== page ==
As a professional photographer, I get to test new cameras when they are released. That’s how I got my hands on a Samsung NX200 for a couple of months now. This review is going to from a professional viewpoint, if you want a less technical review check out my PitsLamp blog.
The nx200 is a mirror less camera system, with some pretty decent lenses. I’ll list the pro and cons of the camera and will explain some a bit lower.
- Pretty high fps in RAW (4) even higher in JPEG (7)
- Nice intuitive interface
- Hot shoe
- Very accessible buttons on the right locations
- Good quality AMOLED display
- 20 MP
- Good form factor
- Lot’s of noise above ISO 800
- Slow startup time
- No viewfinder
- No swiveling display
That’s the very short version of my likes and dislikes of the Samsung NX200. So now let me get into that in more detail.
The quality of the screen is great, even in harsh sunlight. However, because of no viewfinder and no swiveling screen, it’s not always very easy to compose a shot. You are limited to how you can look at the screen. This means no shots low by the ground, or high above your head, because composing is not possible if you don’t see the screen.
Ease of use
Samsung always had a pretty good idea how to make a camera easy to use. The menu is clear, easy, logical. All the buttons are located very conveniently, at least for me they are. It’s a joy to use this camera.
However how hard Samsung keeps on trying to have me use the i-Function button on the lens, I don’t really care for it. It’s is one of their selling points since the nx100, it was made after the older rangefinder cameras where you could set almost everything on the lens. But where Samsung got it wrong for me, is that the button is never in the same place on the lenses. Also the first you use the button it doesn’t really react directly. Also the ring on the lens you can use to change the settings, is stepless, but the interface on the screen has steps, that’s confusing. So I prefer to use the buttons on top and on the back.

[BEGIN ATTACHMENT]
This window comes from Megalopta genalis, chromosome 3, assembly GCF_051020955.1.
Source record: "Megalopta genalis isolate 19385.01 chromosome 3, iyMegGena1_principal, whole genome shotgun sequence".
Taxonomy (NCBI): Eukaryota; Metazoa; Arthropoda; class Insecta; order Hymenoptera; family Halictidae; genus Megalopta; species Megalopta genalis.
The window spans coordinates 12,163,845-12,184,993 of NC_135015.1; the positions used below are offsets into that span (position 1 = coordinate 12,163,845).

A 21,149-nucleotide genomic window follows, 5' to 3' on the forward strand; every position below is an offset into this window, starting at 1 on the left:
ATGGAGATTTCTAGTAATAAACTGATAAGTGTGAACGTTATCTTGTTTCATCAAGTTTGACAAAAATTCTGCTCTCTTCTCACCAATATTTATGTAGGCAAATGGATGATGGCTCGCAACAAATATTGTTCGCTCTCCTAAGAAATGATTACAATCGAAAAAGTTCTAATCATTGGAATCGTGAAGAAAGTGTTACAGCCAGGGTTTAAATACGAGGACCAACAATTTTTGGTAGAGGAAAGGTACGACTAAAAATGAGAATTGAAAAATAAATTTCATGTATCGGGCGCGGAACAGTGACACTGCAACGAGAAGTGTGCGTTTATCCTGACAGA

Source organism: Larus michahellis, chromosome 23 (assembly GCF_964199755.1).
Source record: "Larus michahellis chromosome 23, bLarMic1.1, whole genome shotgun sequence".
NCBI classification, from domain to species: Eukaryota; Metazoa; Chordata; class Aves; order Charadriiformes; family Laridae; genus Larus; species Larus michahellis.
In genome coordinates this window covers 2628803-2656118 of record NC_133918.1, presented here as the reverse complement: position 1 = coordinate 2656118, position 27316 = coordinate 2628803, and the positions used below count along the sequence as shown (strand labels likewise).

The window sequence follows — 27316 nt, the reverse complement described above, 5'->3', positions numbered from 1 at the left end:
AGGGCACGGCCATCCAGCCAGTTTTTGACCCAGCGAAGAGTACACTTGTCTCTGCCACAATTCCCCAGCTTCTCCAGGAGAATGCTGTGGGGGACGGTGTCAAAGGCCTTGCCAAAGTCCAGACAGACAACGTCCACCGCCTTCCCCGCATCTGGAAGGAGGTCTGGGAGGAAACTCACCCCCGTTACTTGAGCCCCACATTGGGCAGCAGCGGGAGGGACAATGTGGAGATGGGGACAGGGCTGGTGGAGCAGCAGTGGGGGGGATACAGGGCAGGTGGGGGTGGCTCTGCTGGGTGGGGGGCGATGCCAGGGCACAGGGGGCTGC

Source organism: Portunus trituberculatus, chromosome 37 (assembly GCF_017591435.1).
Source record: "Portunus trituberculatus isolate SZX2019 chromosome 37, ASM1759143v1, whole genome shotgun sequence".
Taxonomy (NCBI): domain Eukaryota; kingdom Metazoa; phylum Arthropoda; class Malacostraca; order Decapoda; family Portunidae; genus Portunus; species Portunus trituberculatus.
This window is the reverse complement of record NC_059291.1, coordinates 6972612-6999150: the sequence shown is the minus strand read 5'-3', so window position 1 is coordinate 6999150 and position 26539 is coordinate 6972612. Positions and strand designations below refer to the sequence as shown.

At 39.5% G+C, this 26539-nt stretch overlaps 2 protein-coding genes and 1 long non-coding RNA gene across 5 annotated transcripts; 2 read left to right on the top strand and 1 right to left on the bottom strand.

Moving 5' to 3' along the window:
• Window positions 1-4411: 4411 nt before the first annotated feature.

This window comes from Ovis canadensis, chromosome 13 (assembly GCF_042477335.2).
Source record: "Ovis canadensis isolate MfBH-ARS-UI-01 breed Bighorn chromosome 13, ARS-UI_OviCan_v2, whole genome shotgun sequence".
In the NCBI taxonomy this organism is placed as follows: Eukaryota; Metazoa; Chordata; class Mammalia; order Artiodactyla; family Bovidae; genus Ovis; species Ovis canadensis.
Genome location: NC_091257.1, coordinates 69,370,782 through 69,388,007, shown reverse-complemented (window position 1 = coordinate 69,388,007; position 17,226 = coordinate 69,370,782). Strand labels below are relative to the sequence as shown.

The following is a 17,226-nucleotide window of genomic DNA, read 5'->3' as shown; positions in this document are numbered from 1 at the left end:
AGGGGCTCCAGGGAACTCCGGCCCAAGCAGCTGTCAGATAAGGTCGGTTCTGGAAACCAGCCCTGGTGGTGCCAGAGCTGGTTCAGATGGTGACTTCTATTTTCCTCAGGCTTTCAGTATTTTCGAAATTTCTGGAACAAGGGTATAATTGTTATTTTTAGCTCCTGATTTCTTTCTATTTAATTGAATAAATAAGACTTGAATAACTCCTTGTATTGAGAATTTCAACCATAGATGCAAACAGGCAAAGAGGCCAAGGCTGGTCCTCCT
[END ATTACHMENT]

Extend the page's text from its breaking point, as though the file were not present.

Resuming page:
Quality and speed
A slow startup speed, makes that you better don’t use the battery saving feature, if you want to photograph your kids, make sure you keep it on all the time. However once started, the speed is very good, a very decent fps even in RAW. On the other hand, once you want to look at the photos, it can take quite some time before the RAW’s are processed. So speed overall is not good enough for me.
With 20MP on the camera, the photos are of good quality, large, nice to look at in 100%. The camera is excellent for studio work in tight spaces, I did love it for product shots, especially with the 60mm macro lens. The hot shoe makes it possible to use radio triggers which again is awesome for studio shoots.
But there is a very big drawback, as with the first DSLR’s the camera, absolutely doesn’t perform well in low light conditions. For me in color the photos until 800 iso are acceptable, in b/w you can go up till 1600 but after that you’re out of luck. Too much noise, especially color noise.
I have mixed feelings about this camera. I do like the interface, but I don’t like the quality of the photos. So if you are looking for a small, interchangeable camera with most use being during the day or in studio settings, definitely go for it. If you are looking for an allround camera, don’t go for this one, there are better alternatives out there.